The Excavation of Troy

October 7, 2014


Sonya Taaffe’s short fiction and poetry can be found in the collections Postcards from the Province of Hyphens (Prime Books), Singing Innocence and Experience (Prime Books), and A Mayse–Bikhl (Papaveria Press), and in anthologies including Aliens: Recent Encounters, Beyond Binary: Genderqueer and Sexually Fluid Speculative Fiction, The Moment of Change: An Anthology of Feminist Speculative Poetry, People of the Book: A Decade of Jewish Science Fiction & Fantasy, The Year’s Best Fantasy and Horror, The Alchemy of Stars: Rhysling Award Winners Showcase, and The Best of Not One of Us. She is currently senior poetry editor at Strange Horizons; she holds master’s degrees in Classics from Brandeis and Yale and once named a Kuiper belt object. She lives in Somerville with her husband and two cats.

Schliemann digs by day in the winds of Hisarlık,
prospecting for myth with digammas and dynamite.
His children’s names roll like the sea
grounding black ships on burning shores,
his wife with the hair of a saffron gatherer
looks past the camera as if to Paris at the feast;
year by thousand years, thirteen Troy towns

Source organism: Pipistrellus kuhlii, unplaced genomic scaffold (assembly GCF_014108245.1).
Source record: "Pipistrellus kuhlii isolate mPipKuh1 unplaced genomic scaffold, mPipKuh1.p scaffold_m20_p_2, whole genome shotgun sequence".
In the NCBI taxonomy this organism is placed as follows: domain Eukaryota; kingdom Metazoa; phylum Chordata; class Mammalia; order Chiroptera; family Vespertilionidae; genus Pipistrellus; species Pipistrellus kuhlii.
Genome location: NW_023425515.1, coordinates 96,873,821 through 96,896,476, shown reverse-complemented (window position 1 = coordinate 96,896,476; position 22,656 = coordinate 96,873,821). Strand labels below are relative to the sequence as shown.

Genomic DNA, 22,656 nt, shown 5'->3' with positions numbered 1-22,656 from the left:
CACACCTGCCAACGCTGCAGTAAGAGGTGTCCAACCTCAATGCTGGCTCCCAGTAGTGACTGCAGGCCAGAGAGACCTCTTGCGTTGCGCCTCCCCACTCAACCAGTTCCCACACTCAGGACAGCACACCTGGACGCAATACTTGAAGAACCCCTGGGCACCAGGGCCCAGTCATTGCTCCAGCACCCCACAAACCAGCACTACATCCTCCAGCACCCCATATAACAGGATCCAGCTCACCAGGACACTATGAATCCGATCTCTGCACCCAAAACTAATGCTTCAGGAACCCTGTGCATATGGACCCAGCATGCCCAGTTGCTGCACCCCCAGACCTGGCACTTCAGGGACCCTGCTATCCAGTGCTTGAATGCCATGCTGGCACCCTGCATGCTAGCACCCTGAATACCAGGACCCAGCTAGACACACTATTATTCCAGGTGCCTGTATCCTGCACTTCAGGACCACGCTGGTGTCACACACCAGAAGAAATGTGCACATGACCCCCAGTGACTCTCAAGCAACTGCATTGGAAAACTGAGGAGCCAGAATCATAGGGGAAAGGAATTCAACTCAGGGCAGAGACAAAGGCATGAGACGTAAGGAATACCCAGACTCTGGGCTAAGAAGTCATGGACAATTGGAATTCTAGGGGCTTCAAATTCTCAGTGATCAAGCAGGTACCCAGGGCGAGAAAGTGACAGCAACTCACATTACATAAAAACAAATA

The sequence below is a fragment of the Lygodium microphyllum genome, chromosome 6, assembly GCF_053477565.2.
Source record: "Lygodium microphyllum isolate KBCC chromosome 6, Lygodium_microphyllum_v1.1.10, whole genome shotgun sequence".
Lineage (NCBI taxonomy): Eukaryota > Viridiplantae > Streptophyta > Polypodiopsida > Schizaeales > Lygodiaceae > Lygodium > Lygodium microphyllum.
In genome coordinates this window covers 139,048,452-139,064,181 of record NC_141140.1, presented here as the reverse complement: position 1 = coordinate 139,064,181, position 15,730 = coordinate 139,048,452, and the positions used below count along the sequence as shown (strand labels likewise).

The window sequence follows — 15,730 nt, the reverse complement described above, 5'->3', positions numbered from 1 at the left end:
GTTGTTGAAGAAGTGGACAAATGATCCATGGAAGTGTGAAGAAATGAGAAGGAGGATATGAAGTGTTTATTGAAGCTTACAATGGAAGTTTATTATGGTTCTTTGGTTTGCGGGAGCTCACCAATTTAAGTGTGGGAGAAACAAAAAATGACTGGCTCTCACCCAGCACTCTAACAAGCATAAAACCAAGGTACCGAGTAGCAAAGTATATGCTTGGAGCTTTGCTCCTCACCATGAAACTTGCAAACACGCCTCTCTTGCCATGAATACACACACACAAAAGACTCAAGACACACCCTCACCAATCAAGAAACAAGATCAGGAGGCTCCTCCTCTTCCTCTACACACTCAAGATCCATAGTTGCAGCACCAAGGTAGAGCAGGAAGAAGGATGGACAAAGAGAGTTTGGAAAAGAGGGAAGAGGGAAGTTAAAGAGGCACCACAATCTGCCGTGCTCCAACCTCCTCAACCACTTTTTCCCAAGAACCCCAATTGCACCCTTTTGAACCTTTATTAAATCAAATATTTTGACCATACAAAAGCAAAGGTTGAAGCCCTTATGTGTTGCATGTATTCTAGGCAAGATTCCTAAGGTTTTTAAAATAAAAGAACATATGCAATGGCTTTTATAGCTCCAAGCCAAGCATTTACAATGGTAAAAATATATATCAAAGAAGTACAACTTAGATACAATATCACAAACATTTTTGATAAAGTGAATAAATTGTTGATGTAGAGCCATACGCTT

give up their gold as one.

The woman comes each night on the boat from Ithaki,
steered by her husband with a soldier’s sea–mazed eyes.
Her jewels are a handful of olives, sucked salt on the journey,
a loom–brown woman, the lines of her mouth warp and weft.
With wool–worn fingers, she ravels the earth of Ilion,
amending all that picks and photographs may do —
cups, cauldrons, dry estuary shells anonymous
as the beloved profile beneath a draping shroud.

She shakes time out, folds it, leaves it flat as a tarp
while her husband talks Turkish, offers almonds
to the guards at the site.
In the morning, Heinrich digs for his childhood city,
sifting dirt again and again
for the tangible, not the true.

© Sonya Taaffe


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